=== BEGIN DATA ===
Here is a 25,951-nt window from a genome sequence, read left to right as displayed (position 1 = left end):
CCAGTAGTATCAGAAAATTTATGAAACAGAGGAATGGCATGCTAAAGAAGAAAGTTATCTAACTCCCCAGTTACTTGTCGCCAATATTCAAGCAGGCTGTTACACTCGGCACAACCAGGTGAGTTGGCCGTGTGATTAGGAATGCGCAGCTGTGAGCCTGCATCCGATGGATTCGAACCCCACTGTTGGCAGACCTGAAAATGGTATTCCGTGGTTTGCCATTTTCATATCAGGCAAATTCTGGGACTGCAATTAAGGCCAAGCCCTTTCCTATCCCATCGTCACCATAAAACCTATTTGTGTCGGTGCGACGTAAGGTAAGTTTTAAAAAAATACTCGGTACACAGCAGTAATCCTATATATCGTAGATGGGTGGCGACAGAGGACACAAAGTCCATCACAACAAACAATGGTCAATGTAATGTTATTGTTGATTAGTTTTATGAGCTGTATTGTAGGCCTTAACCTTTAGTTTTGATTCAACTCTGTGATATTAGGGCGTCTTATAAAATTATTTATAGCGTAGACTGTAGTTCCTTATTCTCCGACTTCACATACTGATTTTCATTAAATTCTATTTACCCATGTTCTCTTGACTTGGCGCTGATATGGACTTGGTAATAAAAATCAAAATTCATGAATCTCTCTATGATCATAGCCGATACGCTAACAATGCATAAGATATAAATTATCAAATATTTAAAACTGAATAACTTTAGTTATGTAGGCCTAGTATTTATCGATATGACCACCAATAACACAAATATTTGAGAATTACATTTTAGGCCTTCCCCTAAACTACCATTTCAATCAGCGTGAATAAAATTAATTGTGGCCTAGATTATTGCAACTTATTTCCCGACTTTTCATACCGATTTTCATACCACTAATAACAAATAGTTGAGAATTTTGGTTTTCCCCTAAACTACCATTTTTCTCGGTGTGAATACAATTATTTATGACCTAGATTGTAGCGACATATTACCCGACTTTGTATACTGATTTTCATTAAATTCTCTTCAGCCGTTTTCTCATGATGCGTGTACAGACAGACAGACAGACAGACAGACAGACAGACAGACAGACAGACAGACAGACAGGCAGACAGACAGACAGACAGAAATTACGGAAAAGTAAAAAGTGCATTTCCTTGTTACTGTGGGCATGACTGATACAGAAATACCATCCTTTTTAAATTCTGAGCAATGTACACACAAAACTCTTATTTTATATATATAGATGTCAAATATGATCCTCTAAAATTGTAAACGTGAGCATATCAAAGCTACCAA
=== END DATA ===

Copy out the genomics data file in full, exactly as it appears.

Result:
Here is a 25,951-nt window from a genome sequence, read left to right as displayed (position 1 = left end):
CCAGTAGTATCAGAAAATTTATGAAACAGAGGAATGGCATGCTAAAGAAGAAAGTTATCTAACTCCCCAGTTACTTGTCGCCAATATTCAAGCAGGCTGTTACACTCGGCACAACCAGGTGAGTTGGCCGTGTGATTAGGAATGCGCAGCTGTGAGCCTGCATCCGATGGATTCGAACCCCACTGTTGGCAGACCTGAAAATGGTATTCCGTGGTTTGCCATTTTCATATCAGGCAAATTCTGGGACTGCAATTAAGGCCAAGCCCTTTCCTATCCCATCGTCACCATAAAACCTATTTGTGTCGGTGCGACGTAAGGTAAGTTTTAAAAAAATACTCGGTACACAGCAGTAATCCTATATATCGTAGATGGGTGGCGACAGAGGACACAAAGTCCATCACAACAAACAATGGTCAATGTAATGTTATTGTTGATTAGTTTTATGAGCTGTATTGTAGGCCTTAACCTTTAGTTTTGATTCAACTCTGTGATATTAGGGCGTCTTATAAAATTATTTATAGCGTAGACTGTAGTTCCTTATTCTCCGACTTCACATACTGATTTTCATTAAATTCTATTTACCCATGTTCTCTTGACTTGGCGCTGATATGGACTTGGTAATAAAAATCAAAATTCATGAATCTCTCTATGATCATAGCCGATACGCTAACAATGCATAAGATATAAATTATCAAATATTTAAAACTGAATAACTTTAGTTATGTAGGCCTAGTATTTATCGATATGACCACCAATAACACAAATATTTGAGAATTACATTTTAGGCCTTCCCCTAAACTACCATTTCAATCAGCGTGAATAAAATTAATTGTGGCCTAGATTATTGCAACTTATTTCCCGACTTTTCATACCGATTTTCATACCACTAATAACAAATAGTTGAGAATTTTGGTTTTCCCCTAAACTACCATTTTTCTCGGTGTGAATACAATTATTTATGACCTAGATTGTAGCGACATATTACCCGACTTTGTATACTGATTTTCATTAAATTCTCTTCAGCCGTTTTCTCATGATGCGTGTACAGACAGACAGACAGACAGACAGACAGACAGACAGACAGACAGACAGACAGACAGGCAGACAGACAGACAGACAGAAATTACGGAAAAGTAAAAAGTGCATTTCCTTGTTACTGTGGGCATGACTGATACAGAAATACCATCCTTTTTAAATTCTGAGCAATGTACACACAAAACTCTTATTTTATATATATAGATGTCAAATATGATCCTCTAAAATTGTAAACGTGAGCATATCAAAGCTACCAA